October 11, 2020: Amped, Sir, for New Hampshire

Halloween Die-ary #16

“Feels like if we don’t hit northern New Hampshire this weekend, it’ll be past peak. We can save western Massachusetts for next week. It’ll still be on fire, then.” That was me squinting at a foliage map online that I had no reason to trust and probably wasn’t correct.

“Either way, let’s lose the older kids again.” That was Lindsey.

It was our second autumn jaunt of the season. The first was up into the guts of Vermont. This one was to the top hat of New Hampshire. Our route wended due north and then wrapped around the White Mountains like a lasso. A lot of people “wished us luck” on this trek. It was the White Mountains on Columbus Day weekend. COVID or not, that meant bumper-to-bumper leaf-peepers.

Fortunately, we rarely have to worry about traffic on our routes, even during the busiest weekends, because even though we were generally aiming for dying leaves, the shape of our routes are always defined by oddities. And that means less-abused paths.

So, just like the weekend before, Lindsey and I and our youngest, Olive Autumn, took off to take advantage of living in one of the most autumn spots on the planet.

Our first stop was in Meredith, New Hampshire, to see the statue of a fictional character. I love statues of fictional characters. Here’s some proof. Here’s some more. And more. There’s something both wrong and right about them. In this case, that fictional character was the famous comic-strip-character-turned-brand Archie. He, along with most of the characters of Riverdale, were originally designed by Bob Montana, who spent most of his life in Meredith. And Meredith wants you to know that.

I have no affinity for Archie. He was before my time, and now that the CW’s Riverdale is a hit, after my time. My only real connection to him was Archie’s Weird Mysteries, where they went all Scooby Doo with an animated show in 1999. It lasted a year (but 40 episodes). Still, a cartoon character in bronze will make me slam my brakes every time.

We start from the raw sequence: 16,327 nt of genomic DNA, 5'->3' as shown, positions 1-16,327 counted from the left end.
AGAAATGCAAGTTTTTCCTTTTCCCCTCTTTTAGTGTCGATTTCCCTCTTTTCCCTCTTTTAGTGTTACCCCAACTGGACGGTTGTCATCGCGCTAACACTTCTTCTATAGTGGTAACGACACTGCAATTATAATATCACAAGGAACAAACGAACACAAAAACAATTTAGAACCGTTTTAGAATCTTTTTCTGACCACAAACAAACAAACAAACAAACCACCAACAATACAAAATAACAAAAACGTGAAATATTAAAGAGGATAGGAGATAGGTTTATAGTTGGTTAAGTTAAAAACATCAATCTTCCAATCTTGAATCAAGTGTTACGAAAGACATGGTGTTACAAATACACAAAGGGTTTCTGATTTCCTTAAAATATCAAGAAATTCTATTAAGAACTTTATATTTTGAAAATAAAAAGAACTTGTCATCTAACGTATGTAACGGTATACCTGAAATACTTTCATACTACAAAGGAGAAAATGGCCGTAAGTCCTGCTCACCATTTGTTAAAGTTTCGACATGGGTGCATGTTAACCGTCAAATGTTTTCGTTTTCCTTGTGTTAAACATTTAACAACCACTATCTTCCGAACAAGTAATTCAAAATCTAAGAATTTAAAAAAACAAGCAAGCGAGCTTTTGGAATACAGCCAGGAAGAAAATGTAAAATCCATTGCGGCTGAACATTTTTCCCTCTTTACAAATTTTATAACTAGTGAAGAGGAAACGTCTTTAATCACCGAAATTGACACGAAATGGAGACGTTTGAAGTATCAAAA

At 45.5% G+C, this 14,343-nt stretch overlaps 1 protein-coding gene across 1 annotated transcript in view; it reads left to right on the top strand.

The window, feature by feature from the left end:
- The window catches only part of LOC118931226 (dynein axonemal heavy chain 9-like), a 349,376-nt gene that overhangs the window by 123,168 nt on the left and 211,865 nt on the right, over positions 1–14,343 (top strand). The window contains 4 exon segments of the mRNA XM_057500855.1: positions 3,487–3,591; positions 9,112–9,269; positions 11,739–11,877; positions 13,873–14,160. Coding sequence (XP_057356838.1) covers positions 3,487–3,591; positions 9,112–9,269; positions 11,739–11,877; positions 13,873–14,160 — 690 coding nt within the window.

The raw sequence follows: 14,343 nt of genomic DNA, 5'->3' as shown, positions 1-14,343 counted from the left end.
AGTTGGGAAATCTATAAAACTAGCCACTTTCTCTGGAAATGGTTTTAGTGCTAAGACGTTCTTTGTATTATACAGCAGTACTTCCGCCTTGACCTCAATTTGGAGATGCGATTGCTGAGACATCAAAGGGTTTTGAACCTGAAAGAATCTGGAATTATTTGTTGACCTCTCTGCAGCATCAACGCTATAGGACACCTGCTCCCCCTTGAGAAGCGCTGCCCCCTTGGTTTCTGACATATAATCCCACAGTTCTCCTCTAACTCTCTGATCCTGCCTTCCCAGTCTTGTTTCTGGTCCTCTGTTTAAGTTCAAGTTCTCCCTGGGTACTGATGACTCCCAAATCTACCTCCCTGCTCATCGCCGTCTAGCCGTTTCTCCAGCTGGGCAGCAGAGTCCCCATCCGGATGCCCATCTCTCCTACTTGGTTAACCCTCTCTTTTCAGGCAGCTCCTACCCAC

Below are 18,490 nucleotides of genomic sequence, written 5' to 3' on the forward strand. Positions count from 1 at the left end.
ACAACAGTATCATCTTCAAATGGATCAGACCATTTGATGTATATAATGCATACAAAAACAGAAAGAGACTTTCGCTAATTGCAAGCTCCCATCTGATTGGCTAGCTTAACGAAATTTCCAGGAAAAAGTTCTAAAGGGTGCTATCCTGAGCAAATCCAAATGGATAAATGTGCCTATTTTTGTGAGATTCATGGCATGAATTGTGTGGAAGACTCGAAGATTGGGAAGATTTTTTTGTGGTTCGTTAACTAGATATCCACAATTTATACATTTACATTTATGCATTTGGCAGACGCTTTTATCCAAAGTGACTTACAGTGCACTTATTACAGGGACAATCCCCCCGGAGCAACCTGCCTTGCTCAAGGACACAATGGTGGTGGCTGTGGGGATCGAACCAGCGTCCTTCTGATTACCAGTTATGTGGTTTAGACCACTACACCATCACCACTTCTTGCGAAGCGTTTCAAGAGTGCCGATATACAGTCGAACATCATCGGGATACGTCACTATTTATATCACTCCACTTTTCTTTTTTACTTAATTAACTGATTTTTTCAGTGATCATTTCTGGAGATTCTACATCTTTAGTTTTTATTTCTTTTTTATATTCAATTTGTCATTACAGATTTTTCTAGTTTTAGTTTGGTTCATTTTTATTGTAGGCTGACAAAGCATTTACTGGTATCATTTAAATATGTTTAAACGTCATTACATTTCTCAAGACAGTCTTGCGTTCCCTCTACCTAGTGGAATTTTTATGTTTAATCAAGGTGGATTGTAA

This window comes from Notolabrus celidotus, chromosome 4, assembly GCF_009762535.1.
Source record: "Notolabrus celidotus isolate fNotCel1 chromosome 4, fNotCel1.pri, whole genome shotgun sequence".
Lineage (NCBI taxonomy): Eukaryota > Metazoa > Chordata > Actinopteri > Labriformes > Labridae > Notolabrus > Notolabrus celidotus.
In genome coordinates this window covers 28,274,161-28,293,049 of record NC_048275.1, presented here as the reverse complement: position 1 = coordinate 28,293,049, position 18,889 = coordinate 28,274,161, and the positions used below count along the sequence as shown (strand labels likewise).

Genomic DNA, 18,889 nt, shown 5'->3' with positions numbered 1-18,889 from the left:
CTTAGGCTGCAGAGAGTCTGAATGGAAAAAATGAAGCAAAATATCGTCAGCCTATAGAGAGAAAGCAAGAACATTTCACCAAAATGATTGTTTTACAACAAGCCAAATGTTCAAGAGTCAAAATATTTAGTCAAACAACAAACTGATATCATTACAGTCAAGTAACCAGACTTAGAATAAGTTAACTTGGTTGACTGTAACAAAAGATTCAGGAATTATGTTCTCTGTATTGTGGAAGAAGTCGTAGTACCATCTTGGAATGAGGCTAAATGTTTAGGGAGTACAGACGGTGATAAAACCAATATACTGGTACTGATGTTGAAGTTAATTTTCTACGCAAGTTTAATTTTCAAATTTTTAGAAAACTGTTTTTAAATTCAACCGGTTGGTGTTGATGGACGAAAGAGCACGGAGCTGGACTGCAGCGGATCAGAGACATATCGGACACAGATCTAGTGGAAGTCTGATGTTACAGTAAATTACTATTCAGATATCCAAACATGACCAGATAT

Next on our list, was Ordination Rock in Tamworth. It’s a twenty-foot-tall glacial erratic that you can ascend via crumbling stone steps to see an obelisk dedicated to Samuel Hidden, the town’s minister who was ordained atop this boulder in 1792. It was an amazing spot, right beside a 19th century pound where stray livestock were kept and across the road from a cemetery. After clambering up the boulder to get closer to the foliage and terrifying ourselves with both vertigo and the realization that some of this rock was held together by giant staples, we descended and checked out Hidden’s table tomb across the way.  

From there it was on to the real reason for the trip: The tiny village of Stark, New Hampshire. Stark is forty-five miles from the Canadian border in the “how do people make a living here?” part of the state. Maybe 500 people live in that town. But I’ve been trying to get to Stark for a long time. Because it has the ruins of a WW2 POW camp in its forests.

First we stopped in its historic district, which featured a picturesque covered bridge and a few historic buildings from the eighteenth century furred in that white clapboard New England is famous for and which looks so good against red, gold, and orange trees, as well a hillside graveyard with a great view of it all. Then we drove a mile and a half away on Stark Highway, pulling off the road at a New Hampshire historic sign that marked the site and told the story of the Stark POW Camp.

In 1944, 250 Germans captured in North Africa and Normandy needed a place to wait out the war. “What about New Hampshire?” said a general. “They’ll never escape from New Hampshire.” So they transformed a Civilian Conservation Corps camp into a prison camp by erecting four guard towers and a fence and put those POWs to work chopping timber. All of New Hampshire’s history is chopping timber.

Today, some of the ruins of that 75-year-old POW camp survive, although I couldn't find a source online mapping what remained. So we just walked into the forest. The first ruin, a base of stones, was a few steps in. The next, another base of stones, was about twice as far into the brush. I also stumbled upon a cement rectangle in the ground near the second set of ruins. There was probably a fourth and a fifth and who knew how many more ruins. No one has completely explored the area, which is overgrown and wild. There are definitely discoveries to be made there by non-leaf-peepers.

Once we were done trampling traces of Nazis, we headed south to home. I had another stop on my itinerary, but we decided to postpone it for some other trip. Our eyeballs were full. But they won't stay that way. They'll be ready again soon for our next autumn jaunt for strange sites across glowing landscapes.